This was supposed to be a simple lookup. A “lookup” was the general name for the work I did. People called or emailed the library almost everyday asking me to do research. Even though I couldn’t always find the answers they wanted, I was duty-bound to try. I was the local history librarian and that didn’t mean I had to know everything about White Plains history—as long as I knew where to find out everything about White Plains history.
I was researching a call about the location of someone’s grandfather’s grocery when I first came across Eugene Orth. He wasn’t the grocer I was looking for, but his listing caught my eye. What kind of a name was Orth? Richmond’s Annual Directory of White Plains from 1925 put him at the corner of Waldo and Central. What’s more, it said he was a “private detective.” It doesn’t get much more intriguing than that for a mystery fan like me.
I didn’t immediately dive into researching Orth after I came across his listing. The way the job is, you have to prioritize, and I had more research queries coming in everyday, not to mention the task of organizing a local history collection that was scattered around the library building. Coworkers were always finding caches of dusty old stuff in long-shut closets or drawers, and I was their first call.
“Hey Ben, you want this for local history?”
“What is it?”
“Don’t know, but it looks old.”
“Alright, I’ll come take a look.”
Usually the things people found were duplicates of items already in the collection. Occasionally, though, there’d be gems that would’ve remained undiscovered. The top one I can think of was the boxes of Kodachrome slides that turned up in an A/V closet filled with 1971’s latest technological offerings. Color images of the library when it was on Grand Street were rare, and these even showed real people using the library! Most images taken with the historical record in mind exclude people as extraneous, focusing instead on architecture or a streetscape. This always puzzled me: why take a picture intended to show people of the future how things were in the past, but without any human presence? With the exception of the Buffalo Wild Wings sign, the Home Savings Bank building looks about the same. What’s interesting about most places is the people, the characters. So if you’re ever creating photographic records with the future in mind, throw a few people in the frame to make it interesting—and don’t forget to write down who they are.
I digress. Like I was saying, priorities are priorities, and following up on an intriguing but otherwise insignificant piece of data (there was once a private detective named Eugene Orth who lived in White Plains) ranked pretty low. Until, that is, I found out about another man who lived in White Plains and might have known Orth.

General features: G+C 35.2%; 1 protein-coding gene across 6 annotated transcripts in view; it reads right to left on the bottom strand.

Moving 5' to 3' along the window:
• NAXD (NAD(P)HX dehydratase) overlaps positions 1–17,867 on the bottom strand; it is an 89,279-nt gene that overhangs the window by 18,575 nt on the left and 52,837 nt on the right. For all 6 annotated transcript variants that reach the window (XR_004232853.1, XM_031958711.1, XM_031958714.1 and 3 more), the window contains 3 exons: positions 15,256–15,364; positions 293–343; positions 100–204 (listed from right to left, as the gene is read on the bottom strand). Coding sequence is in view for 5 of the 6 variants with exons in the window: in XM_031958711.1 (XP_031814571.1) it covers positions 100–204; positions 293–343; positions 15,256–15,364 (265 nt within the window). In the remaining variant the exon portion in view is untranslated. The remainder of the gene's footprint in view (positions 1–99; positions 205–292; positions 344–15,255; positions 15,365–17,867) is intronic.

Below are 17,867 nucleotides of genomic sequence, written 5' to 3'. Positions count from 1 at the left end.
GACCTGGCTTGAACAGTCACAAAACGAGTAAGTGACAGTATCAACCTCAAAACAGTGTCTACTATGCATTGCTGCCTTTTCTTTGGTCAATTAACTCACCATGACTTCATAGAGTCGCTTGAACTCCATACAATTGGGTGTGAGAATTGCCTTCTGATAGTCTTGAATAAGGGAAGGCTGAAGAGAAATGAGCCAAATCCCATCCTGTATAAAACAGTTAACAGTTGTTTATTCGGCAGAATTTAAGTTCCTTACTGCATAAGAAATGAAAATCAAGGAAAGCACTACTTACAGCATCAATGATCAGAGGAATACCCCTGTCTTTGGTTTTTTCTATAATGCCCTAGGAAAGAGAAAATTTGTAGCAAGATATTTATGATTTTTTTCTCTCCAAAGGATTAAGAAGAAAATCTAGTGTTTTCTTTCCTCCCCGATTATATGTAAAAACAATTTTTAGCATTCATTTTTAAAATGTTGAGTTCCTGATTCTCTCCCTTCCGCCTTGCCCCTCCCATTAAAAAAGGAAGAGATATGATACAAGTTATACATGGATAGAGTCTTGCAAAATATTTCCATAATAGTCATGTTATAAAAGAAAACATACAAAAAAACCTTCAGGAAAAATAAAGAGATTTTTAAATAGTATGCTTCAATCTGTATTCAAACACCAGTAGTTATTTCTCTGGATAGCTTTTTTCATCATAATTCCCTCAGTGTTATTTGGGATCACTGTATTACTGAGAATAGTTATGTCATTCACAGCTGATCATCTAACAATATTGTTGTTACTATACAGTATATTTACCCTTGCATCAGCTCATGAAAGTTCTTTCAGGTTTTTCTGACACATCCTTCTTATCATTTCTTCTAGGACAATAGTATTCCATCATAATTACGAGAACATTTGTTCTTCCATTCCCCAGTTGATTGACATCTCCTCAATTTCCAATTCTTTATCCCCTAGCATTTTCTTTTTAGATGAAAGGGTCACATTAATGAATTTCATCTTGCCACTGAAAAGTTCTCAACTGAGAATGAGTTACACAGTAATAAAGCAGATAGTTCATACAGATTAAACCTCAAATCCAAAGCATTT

Months later, an article mentioned on the cover of a 1977 Westchester Illustrated called “The Great Pulps Whodunit: Westchester’s Gory History” came to my attention while I was preparing stacks of the magazine for a binding job. I blew about thirty years’ worth of dust off the cover like an umpire brushing off home plate and opened to the article.
“Yonkers-born Carroll John Daly maintained a similarly hectic schedule during much of his pulp writing career . . . Daly’s detective help launch an entire school of mystery fiction . . . At the height of his popularity, Daly lived a hermitlike existence in White Plains.”
So that’s how it was, eh? The guy credited with inventing the hardboiled detective mystery lived in White Plains! And it was around the same time Eugene Orth, a real private detective, lived in White Plains! Was Orth the inspiration for Daly to start writing hard-boiled detective fiction? I had to know more.
First stop: The Encyclopedia of Mystery and Detection by Otto Penzler and Chris Steinbrunner. I’d heard of Penzler because of the anthologies he edits. Seemed like a trustworthy source. Westchester Illustrated got their info straight from Penzler and Steinbrunner, because the entry for “Daly, Carroll John” matched the article word-for-word. But where did Penzler and Steinbrunner get their information? Had they consulted obscure, esoteric sources only available to the initiated collector of vintage pulp mags? Perhaps. But I had sources of my own, and they were, like almost every other tidbit in this yarn, freely available in the White Plains Collection.
In order to get a bead on Daly and whether he knew Eugene Orth, I fired up Ancestry.com. Say what you will about the limits of the library subscription, I’ve never had an easier time finding people in the census. And, sure enough, Daly’s name was all over every census between 1900 and 1940 like ants on a puddle of honey.
Here’s the skinny: Daly was born on September 14, 1889 to Joseph and Mary Daly. Joseph was born in Ireland in 1855 and Mary was too, in 1857. They were alive as of 1900, but by 1905 Daly’s parents were dead and he was living with his uncle, Joseph T. Brennan. I learned that from the census easy enough—but what happened to his parents? An English professor named Brooks Hefner cleared up the mystery for me in his introduction to Them That Lives By Their Guns: The Collected Hard-Boiled Stories of Race Williams, a recently published compilation of the earliest of Daly’s hard-boiled inventions.